Features February 2012 Issue

How Much will Niacin Help if LDL Levels are Already Low?

Cleveland Clinic experts raise questions about a recent niacin study.

Adding niacin to your cholesterol-control regimen may not further reduce your risk of cardiovascular events, including stroke and heart attack. A study in the Nov. 15 issue of the New England Journal of Medicine found that even though niacin can have a positive impact on HDL (“good”) cholesterol levels and triglycerides, patients who took niacin and who already had an LDL (“bad”) cholesterol level of 70 or lower did not see a significant reduction in major events.

However, the highly anticipated Atherothrombosis Intervention in Metabolic Syndrome with Low HDL Cholesterol/High Triglyceride and Impact on Global Health Outcomes (AIM-HIGH) trial was stopped 18 months ahead of schedule—it was designed to be a five-year trial—because there appeared to be a slightly higher rate of stroke among trial participant taking niacin. But further analysis of the results up to that point indicate that the rate of stroke may have had more to do with chance than with the niacin use.

The decision to halt the AIM-HIGH trial was greeted with a mixed response from physicians and researchers at the American Heart Association conference in Orlando in November 2011. Cardiologist and lipid expert Steven Nissen, Chairman of the Department of Cardiovascular Medicine at Cleveland Clinic, says he disagrees with the decision to stop the trial.

“Now we have lost the opportunity to properly answer the very important question of whether niacin adds any benefit in this population with low LDL levels,” he explains.

Dr. Nissen’s colleague at Cleveland Clinic, cardiologist and lipid expert Stephen Nicholls, MD, suggests that despite AIM-HIGH’s inconclusive findings, physicians and patients should make any treatment decisions about niacin based solely on this study.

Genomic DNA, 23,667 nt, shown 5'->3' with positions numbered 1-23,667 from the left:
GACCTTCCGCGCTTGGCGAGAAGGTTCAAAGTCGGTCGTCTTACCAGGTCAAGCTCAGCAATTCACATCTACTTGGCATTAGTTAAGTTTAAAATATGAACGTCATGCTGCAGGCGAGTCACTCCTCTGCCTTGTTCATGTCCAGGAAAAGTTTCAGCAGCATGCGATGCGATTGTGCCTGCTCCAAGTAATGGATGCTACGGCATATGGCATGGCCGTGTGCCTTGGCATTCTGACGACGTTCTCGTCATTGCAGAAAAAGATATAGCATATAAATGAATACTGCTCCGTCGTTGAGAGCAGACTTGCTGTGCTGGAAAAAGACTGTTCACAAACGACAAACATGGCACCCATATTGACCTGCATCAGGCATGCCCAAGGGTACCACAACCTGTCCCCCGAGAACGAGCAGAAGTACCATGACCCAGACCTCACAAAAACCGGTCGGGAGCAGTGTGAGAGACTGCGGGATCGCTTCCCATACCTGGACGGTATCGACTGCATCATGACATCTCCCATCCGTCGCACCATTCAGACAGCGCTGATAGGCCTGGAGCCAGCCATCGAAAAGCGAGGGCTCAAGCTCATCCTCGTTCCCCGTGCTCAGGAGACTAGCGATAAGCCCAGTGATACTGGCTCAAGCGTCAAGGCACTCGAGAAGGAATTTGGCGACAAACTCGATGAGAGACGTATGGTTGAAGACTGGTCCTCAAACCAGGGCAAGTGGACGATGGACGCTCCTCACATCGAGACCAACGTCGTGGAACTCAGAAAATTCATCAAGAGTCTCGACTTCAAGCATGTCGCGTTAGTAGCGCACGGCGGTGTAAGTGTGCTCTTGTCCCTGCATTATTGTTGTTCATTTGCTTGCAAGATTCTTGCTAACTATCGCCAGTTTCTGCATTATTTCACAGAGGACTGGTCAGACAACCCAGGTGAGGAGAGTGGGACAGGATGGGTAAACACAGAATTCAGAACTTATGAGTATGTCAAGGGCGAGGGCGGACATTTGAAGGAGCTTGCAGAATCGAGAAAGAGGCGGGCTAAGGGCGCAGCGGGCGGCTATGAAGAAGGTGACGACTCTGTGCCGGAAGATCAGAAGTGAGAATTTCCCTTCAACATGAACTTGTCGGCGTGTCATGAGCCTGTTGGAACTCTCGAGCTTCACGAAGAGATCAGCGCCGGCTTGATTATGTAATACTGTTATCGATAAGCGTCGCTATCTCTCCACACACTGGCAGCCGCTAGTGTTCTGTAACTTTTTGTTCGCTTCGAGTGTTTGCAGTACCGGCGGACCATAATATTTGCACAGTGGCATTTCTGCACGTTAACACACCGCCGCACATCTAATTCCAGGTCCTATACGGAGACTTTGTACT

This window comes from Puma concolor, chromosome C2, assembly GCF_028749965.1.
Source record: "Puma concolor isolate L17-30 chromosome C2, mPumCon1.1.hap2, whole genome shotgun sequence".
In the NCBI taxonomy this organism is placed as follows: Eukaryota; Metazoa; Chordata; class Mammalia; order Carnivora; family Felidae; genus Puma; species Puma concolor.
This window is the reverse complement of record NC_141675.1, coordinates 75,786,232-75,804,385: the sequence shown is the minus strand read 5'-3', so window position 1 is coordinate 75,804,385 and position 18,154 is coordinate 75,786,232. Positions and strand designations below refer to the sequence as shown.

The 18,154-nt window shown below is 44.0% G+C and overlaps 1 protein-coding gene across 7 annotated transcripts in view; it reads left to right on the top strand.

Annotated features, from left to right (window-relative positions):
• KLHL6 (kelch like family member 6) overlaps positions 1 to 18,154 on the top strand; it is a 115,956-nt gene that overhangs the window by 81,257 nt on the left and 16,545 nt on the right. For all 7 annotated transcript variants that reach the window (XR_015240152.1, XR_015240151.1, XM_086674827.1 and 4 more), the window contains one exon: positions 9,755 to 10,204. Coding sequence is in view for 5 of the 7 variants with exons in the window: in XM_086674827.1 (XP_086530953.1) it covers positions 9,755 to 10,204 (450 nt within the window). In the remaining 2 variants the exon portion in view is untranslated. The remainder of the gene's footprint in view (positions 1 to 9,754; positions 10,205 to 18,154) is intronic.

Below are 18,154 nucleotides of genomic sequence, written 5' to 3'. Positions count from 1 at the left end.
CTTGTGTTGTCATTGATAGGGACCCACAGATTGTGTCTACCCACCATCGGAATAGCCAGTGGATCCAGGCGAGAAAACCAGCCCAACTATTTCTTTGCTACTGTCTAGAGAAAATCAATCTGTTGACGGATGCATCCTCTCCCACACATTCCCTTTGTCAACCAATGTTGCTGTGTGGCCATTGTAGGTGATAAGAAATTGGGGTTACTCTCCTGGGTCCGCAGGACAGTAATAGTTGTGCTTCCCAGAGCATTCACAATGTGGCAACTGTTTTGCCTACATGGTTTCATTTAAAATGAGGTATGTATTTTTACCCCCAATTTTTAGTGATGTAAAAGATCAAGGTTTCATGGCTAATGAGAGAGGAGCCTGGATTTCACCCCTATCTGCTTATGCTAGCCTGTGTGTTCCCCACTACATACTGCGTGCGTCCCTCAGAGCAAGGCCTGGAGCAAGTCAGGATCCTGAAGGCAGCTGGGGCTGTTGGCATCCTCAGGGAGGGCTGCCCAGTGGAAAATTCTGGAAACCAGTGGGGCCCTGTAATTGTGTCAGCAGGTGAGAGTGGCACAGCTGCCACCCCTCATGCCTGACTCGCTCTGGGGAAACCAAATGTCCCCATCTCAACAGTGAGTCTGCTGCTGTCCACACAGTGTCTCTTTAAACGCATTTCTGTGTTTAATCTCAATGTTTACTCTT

“Niacin has many other beneficial effects on lipids as well as raising HDL,” he says. “It reduces triglycerides and Lipoprotein(a), and we have seen regression of atherosclerosis in imaging studies… In my view, there are patients with lipid abnormalities that should be treated with niacin.”

Niacin is a B vitamin that can help raise your levels of HDL cholesterol, which helps the body get rid of LDL cholesterol. So taking niacin should help improve your overall cholesterol profile. However, the medications also carry with them some fairly common side effects, such as flushing—an uncomfortable sensation of heat in the face and elsewhere on the body. But those side effects can often be addressed with smaller doses or a change in when you take niacin during the day or evening.

If you are taking statins to control you cholesterol and your doctor recommends niacin therapy, ask about the goals for niacin and how you should respond if you start to experience side effects.